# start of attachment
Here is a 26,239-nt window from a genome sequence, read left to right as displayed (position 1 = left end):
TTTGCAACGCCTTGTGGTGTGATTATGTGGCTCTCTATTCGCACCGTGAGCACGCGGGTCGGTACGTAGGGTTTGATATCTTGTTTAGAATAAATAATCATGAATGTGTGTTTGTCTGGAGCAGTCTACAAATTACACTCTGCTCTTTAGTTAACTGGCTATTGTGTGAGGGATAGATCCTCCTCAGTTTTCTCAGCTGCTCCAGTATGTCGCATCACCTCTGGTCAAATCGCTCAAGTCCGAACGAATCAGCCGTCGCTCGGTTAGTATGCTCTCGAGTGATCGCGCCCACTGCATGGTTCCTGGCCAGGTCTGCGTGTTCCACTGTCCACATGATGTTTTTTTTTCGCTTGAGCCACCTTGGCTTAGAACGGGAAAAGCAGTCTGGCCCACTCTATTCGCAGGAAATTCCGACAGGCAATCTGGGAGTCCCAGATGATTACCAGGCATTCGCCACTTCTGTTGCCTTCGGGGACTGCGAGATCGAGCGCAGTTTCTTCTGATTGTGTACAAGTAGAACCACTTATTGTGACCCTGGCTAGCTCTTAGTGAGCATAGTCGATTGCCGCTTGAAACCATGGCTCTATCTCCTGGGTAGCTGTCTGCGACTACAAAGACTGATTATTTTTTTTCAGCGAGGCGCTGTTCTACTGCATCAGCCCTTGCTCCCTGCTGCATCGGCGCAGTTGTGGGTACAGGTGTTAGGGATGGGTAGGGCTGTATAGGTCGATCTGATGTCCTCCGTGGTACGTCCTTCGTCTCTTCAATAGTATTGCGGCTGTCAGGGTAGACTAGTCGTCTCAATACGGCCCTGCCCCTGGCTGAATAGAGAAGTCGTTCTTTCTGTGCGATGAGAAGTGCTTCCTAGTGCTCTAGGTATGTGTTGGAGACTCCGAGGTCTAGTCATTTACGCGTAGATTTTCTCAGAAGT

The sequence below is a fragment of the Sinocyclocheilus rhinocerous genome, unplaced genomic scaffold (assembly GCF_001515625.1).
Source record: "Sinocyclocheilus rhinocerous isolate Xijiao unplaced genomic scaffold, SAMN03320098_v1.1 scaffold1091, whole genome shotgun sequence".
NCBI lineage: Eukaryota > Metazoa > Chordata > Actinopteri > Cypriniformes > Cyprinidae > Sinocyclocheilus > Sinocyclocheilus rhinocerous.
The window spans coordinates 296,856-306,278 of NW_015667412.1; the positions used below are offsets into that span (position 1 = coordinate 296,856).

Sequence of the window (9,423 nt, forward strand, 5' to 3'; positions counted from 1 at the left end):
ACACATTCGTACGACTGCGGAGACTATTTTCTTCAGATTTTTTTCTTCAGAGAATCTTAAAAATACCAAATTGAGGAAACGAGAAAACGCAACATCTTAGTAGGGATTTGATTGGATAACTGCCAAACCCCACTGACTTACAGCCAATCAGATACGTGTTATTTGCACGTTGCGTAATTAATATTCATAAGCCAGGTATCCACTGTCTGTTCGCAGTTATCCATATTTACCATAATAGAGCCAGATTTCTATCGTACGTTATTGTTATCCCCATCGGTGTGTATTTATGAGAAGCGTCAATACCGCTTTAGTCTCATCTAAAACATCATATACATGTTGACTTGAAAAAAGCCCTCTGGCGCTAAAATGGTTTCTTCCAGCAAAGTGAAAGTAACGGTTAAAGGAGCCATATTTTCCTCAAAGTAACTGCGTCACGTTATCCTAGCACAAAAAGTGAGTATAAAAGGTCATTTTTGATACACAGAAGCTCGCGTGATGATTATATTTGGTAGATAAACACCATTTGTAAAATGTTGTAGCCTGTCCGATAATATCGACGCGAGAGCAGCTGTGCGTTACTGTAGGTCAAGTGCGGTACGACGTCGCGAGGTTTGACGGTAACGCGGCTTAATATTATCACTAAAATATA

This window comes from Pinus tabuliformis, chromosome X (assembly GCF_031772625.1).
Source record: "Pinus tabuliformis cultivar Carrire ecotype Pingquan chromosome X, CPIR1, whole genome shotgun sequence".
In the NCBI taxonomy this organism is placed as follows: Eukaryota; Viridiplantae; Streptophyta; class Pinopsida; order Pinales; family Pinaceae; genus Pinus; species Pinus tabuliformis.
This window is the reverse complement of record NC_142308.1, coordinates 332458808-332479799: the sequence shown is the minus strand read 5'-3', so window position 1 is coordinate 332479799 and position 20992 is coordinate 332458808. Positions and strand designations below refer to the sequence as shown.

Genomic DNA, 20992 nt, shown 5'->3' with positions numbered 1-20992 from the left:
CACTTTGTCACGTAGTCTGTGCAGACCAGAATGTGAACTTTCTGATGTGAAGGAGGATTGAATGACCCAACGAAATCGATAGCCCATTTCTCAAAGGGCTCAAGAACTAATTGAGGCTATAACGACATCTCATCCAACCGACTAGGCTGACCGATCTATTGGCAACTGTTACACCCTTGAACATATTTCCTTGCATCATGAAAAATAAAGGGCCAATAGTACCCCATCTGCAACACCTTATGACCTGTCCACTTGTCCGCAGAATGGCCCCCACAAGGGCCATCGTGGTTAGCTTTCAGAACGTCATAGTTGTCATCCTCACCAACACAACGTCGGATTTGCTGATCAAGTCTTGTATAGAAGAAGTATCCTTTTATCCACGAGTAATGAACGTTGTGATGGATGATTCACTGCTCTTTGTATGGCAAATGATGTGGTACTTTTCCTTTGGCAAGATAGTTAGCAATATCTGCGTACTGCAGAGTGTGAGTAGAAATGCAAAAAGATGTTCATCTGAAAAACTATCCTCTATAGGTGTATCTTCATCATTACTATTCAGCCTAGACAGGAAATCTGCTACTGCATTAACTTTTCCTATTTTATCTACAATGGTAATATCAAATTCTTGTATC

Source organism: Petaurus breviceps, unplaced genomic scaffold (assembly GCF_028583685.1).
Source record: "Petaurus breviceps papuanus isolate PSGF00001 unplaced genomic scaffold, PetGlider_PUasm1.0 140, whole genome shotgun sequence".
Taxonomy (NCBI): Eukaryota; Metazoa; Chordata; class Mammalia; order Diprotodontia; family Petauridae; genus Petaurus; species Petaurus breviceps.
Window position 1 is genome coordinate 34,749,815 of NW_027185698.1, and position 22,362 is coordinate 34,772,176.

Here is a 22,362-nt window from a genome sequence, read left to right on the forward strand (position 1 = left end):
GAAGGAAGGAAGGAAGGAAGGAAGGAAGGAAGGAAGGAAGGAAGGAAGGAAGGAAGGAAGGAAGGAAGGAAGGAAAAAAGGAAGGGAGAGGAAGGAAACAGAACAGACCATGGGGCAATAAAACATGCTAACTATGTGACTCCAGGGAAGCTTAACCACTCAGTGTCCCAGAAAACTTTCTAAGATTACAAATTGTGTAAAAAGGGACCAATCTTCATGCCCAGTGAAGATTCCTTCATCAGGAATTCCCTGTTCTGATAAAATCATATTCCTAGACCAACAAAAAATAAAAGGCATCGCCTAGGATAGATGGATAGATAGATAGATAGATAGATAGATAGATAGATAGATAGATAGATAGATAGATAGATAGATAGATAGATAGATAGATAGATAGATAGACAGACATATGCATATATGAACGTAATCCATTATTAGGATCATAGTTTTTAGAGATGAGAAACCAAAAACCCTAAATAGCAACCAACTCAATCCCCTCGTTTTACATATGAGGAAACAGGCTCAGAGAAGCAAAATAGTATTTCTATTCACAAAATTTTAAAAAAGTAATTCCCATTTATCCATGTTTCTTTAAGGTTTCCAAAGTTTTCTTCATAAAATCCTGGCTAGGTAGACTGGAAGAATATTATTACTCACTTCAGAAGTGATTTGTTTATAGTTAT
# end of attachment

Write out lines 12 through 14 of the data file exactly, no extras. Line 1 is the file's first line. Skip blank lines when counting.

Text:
This window is the reverse complement of record NC_142308.1, coordinates 332458808-332479799: the sequence shown is the minus strand read 5'-3', so window position 1 is coordinate 332479799 and position 20992 is coordinate 332458808. Positions and strand designations below refer to the sequence as shown.

Genomic DNA, 20992 nt, shown 5'->3' with positions numbered 1-20992 from the left:
CACTTTGTCACGTAGTCTGTGCAGACCAGAATGTGAACTTTCTGATGTGAAGGAGGATTGAATGACCCAACGAAATCGATAGCCCATTTCTCAAAGGGCTCAAGAACTAATTGAGGCTATAACGACATCTCATCCAACCGACTAGGCTGACCGATCTATTGGCAACTGTTACACCCTTGAACATATTTCCTTGCATCATGAAAAATAAAGGGCCAATAGTACCCCATCTGCAACACCTTATGACCTGTCCACTTGTCCGCAGAATGGCCCCCACAAGGGCCATCGTGGTTAGCTTTCAGAACGTCATAGTTGTCATCCTCACCAACACAACGTCGGATTTGCTGATCAAGTCTTGTATAGAAGAAGTATCCTTTTATCCACGAGTAATGAACGTTGTGATGGATGATTCACTGCTCTTTGTATGGCAAATGATGTGGTACTTTTCCTTTGGCAAGATAGTTAGCAATATCTGCGTACTGCAGAGTGTGAGTAGAAATGCAAAAAGATGTTCATCTGAAAAACTATCCTCTATAGGTGTATCTTCATCATTACTATTCAGCCTAGACAGGAAATCTGCTACTGCATTAACTTTTCCTATTTTATCTACAATGGTAATATCAAATTCTTGTATC